Future patents to include First Nations input

Aborigine with plant at smoking ceremony. | Newsreel
First Nations peoples' traditional knowledge will need to be acknowledged in future patents. | Photo: Elena Pochesneva (iStock)

Future medical and agriculture patents will need to acknowledge any use of knowledge from First Nations peoples, under a new international treaty.

The Treaty on Intellectual Property, Genetic Resources and Associated Traditional Knowledge was agreed among members of the World Intellectual Property Organization (WIPO) in Geneva, Switzerland this week.

Federal Foreign Minister Penny Wong said the treaty recognised the use of Indigenous peoples’ genetic resources and associated traditional knowledge such as medicinal plants and agricultural crops, in patent systems.

Minister Wong said the treaty established a new form of legal recognition for Indigenous peoples’ traditional knowledge in the international intellectual property system.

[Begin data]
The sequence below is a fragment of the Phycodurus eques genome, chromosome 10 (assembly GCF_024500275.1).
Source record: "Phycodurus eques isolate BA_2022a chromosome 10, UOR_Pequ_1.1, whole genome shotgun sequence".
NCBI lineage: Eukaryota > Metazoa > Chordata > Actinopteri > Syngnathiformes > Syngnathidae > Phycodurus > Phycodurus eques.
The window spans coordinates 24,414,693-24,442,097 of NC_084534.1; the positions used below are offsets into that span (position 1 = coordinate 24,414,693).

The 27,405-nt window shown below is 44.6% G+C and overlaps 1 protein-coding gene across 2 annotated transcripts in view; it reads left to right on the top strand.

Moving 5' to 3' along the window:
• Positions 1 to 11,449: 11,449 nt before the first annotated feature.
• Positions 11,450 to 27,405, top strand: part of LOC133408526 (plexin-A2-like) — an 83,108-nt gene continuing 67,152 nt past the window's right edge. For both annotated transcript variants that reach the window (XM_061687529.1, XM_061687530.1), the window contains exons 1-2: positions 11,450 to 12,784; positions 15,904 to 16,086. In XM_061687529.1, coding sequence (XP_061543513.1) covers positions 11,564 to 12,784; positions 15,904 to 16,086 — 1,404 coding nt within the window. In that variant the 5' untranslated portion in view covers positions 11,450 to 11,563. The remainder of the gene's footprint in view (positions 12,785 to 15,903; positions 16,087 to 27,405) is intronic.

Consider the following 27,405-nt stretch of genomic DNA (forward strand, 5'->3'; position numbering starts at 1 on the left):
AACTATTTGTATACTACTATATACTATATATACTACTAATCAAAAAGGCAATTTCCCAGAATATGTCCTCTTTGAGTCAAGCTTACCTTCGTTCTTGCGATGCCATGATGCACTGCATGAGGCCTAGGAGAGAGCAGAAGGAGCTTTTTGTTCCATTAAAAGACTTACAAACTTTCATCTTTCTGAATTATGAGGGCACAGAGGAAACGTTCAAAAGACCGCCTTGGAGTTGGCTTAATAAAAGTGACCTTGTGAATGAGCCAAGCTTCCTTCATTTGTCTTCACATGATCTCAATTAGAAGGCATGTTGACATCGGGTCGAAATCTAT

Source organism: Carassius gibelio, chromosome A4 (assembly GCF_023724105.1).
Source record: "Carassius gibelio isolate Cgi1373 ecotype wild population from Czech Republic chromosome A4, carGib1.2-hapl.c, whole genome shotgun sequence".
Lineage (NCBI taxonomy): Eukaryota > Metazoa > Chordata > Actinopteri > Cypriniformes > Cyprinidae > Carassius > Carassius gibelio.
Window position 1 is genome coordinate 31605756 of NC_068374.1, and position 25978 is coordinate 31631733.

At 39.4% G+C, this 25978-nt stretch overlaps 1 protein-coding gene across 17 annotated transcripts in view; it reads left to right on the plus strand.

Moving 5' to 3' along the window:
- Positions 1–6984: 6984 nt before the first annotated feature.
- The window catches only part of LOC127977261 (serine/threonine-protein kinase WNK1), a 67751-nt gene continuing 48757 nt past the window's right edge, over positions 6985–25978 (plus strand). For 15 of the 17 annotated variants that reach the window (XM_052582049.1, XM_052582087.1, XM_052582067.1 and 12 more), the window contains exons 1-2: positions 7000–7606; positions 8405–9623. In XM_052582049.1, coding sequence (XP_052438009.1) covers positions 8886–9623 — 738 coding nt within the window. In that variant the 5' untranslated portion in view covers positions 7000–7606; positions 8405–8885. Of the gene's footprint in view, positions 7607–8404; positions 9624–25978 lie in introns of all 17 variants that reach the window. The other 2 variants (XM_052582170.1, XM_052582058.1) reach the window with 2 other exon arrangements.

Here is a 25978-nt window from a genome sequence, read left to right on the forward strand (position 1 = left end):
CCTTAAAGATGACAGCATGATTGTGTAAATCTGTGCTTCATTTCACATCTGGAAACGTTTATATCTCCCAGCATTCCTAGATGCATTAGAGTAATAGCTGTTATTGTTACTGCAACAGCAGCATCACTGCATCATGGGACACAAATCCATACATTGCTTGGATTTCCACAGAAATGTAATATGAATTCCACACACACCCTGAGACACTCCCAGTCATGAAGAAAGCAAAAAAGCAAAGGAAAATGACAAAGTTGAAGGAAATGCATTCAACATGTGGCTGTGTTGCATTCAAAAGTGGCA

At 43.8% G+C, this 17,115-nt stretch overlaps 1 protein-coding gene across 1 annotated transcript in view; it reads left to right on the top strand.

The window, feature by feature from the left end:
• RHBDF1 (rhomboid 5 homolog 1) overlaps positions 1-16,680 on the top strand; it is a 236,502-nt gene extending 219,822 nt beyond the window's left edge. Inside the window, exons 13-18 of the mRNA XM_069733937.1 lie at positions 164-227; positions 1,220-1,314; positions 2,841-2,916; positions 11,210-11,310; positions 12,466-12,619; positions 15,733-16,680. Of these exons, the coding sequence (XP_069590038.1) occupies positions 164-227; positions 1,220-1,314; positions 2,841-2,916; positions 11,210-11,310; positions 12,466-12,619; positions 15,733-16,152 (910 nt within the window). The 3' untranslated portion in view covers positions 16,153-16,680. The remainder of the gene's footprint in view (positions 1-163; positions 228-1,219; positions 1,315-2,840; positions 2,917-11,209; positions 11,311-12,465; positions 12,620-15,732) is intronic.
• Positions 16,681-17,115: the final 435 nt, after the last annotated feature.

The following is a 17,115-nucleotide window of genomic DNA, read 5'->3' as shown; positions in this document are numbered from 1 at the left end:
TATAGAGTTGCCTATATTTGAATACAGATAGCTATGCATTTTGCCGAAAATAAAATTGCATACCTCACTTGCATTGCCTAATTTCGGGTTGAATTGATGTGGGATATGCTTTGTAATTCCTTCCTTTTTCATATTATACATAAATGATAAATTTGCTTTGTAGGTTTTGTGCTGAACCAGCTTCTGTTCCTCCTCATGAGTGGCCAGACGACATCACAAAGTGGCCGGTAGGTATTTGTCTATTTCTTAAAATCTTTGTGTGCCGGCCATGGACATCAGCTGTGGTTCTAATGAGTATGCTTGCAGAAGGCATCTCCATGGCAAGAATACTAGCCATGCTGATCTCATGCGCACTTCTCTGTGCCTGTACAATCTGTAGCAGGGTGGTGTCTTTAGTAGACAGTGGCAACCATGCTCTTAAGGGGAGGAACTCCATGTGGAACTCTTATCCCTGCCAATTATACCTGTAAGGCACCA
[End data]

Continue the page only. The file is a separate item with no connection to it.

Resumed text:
“For the first time, patent applicants will be required to disclose the origin or source of genetic resources and associated traditional knowledge in patent applications,” she said.

“While genetic resources themselves cannot be directly protected as intellectual property, inventions developed using them can, often through patents.”

Minister Wong said the treaty enabled Australian First Nations peoples to benefit from their cultural heritage, promote their unique and diverse export offerings, and was an important step toward further protection for Aboriginal and Torres Strait Islander peoples’ traditional knowledge within Australia.

“First Nations Australians have been innovating for thousands of years. This landmark treaty will recognise Indigenous peoples’ contributions in the international intellectual property system for the first time.”